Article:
Wednesday, July 06, 2005

It lives in the basement

In one of the quieter moments of my very long workday, I went for a tour of the Pharmacy. I'm trying to learn the various parts of the hospital, so this was the latest stop.

While the Pharmacy Director was giving me the tour, we passed an area where I heard a sound keep repeating. *whoosh* *whoosh* *whoosh*

I had to ask what the sound was. "That's our robot." Sure enough, down there in the basement of the hospital lurks a large, fast-moving robot. It resides in its own room and quickly fills prescription after prescription. It's driven by orders entered into the computer system that it then matches to plastic boxes coded to make their way to the right floor, unit, room and patient.

While some other hospitals now have such beasts lurking within, I learned that we were the first in New York City to have one. It can't do everything, but it sure helps speed things along and minimize mistakes.

Oh, by the way, today marked one month at the new job. It went fast, and, despite some organizational concerns, it seems to be going well.

7 comments:

T. Johnston said...

Do the hospital IT guys take turns making love to the robot? I'm sure there is a news at 7 story there!

Matt_Sweet said...

A robot? That's so cool.

Hanuman1960 said...

How does the robot know that it's dispensing the right medication?

Is there some sort of quality control?

Zeitzeuge said...

Is it possible to have that robot hooked up to my apartment and dispense Xanax and Hydrocodone?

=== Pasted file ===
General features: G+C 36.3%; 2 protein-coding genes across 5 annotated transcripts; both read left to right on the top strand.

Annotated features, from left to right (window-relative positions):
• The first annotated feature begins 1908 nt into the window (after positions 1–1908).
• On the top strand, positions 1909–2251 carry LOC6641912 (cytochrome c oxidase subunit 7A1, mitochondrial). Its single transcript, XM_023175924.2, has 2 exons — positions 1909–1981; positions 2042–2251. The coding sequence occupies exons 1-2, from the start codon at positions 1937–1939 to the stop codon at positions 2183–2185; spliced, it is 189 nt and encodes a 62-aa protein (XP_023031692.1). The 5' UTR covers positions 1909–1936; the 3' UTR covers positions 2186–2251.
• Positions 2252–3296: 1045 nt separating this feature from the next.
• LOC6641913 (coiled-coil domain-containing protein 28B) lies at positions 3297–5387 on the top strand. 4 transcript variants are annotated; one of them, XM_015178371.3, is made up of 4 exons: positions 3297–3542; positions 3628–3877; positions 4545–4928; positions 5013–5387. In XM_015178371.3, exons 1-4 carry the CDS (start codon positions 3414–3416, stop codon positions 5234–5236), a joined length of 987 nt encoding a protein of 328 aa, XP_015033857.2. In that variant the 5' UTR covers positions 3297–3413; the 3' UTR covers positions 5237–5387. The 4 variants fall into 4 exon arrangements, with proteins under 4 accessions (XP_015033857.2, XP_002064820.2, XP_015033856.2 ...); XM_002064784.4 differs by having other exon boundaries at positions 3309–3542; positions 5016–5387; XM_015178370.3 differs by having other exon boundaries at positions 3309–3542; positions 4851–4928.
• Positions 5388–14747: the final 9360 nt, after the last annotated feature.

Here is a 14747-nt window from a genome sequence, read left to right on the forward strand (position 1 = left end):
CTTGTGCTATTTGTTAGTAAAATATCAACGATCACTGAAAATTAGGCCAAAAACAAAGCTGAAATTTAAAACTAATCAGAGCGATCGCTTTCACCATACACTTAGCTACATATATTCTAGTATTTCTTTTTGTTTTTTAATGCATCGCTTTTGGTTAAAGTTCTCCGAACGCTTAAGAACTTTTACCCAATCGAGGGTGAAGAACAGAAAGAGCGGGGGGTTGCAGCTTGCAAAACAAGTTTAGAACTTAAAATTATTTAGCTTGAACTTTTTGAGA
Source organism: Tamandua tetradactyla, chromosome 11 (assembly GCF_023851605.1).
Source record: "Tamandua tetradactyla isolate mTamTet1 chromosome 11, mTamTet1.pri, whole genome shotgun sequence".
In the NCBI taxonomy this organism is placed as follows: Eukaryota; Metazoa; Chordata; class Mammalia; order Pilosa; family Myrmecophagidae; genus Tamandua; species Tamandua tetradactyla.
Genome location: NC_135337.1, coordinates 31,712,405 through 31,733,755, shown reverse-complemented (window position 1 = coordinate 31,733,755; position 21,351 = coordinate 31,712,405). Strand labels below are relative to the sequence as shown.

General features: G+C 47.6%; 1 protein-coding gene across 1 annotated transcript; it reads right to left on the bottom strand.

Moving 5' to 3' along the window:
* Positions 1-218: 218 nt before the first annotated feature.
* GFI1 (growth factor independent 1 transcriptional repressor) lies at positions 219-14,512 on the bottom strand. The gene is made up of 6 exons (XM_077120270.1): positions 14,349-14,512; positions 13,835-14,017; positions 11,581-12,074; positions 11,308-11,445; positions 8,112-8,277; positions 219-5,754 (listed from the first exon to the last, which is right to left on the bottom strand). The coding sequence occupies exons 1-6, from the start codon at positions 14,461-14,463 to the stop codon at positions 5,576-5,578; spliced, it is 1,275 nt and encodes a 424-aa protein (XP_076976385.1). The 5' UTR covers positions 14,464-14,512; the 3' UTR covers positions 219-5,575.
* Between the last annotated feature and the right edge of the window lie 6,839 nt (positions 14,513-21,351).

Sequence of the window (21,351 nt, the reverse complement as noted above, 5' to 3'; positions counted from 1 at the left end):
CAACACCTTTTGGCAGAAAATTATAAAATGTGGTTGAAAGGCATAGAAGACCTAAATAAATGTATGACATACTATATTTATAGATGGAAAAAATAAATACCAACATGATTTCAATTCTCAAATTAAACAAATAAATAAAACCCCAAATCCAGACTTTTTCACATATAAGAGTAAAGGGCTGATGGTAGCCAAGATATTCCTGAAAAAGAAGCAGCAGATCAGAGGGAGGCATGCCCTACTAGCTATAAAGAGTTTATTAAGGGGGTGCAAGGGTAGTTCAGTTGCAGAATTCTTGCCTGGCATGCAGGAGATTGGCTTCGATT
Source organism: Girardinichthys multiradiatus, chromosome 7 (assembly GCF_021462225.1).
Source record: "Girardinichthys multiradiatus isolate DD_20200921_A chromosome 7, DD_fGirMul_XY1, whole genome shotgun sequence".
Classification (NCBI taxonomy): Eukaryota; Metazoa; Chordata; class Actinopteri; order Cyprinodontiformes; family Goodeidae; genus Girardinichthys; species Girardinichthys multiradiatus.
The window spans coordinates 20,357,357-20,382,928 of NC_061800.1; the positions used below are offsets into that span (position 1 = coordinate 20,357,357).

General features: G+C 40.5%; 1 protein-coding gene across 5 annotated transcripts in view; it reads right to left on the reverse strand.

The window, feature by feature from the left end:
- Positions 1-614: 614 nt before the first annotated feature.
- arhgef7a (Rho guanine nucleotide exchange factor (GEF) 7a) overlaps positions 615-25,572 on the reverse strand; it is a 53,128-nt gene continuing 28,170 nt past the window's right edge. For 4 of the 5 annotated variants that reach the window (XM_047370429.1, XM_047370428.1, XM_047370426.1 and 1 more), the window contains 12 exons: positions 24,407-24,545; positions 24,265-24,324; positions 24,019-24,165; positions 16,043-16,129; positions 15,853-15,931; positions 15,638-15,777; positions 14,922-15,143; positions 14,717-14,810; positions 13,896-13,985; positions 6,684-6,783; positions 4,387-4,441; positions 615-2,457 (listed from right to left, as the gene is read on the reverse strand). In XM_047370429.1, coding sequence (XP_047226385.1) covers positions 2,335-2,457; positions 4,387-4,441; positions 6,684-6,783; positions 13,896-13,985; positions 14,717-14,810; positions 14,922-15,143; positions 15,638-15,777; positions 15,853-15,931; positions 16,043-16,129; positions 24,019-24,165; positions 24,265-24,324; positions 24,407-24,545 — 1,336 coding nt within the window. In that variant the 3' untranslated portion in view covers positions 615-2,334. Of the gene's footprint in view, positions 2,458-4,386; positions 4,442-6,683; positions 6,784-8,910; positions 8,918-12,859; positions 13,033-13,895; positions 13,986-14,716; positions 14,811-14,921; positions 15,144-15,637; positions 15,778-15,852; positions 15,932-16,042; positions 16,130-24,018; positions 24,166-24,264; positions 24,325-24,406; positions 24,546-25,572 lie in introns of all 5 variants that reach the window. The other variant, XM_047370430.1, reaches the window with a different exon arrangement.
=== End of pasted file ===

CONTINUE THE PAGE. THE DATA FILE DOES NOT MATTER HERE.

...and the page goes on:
Just curious....

sirreene said...

Does the robot rely on humans for proper placement of medication in respective dispenser areas?

Jess said...

To answer some of the questions--I'm sure human error could screw things up, but they seem to have made it as foolproof as possible. The medications are packaged into coded packages in bulk. So let's say they're preparing packets with Xanax in it (much to Zeitzeuge's joy). They'd do lots of them at once, so you can't screw up just one. In other words, it would be caught quickly.

The whole lot, then coded/marked as Xanax, is loaded into the robot's room. The robot then plucks them off as it needs, based on the bar coding. Sure, something could go wrong, but I understand that it's well over 99.9% accurate. Certainly better than most humans can manage. It doesn't get tired, distracted or to go on break. :)

Jase said...

Congrats on the one month thing..

..and don't people take the Matrix seriously?! First make them responsible for our drug perscriptions, next they turn us into heat generating batteries! It's true!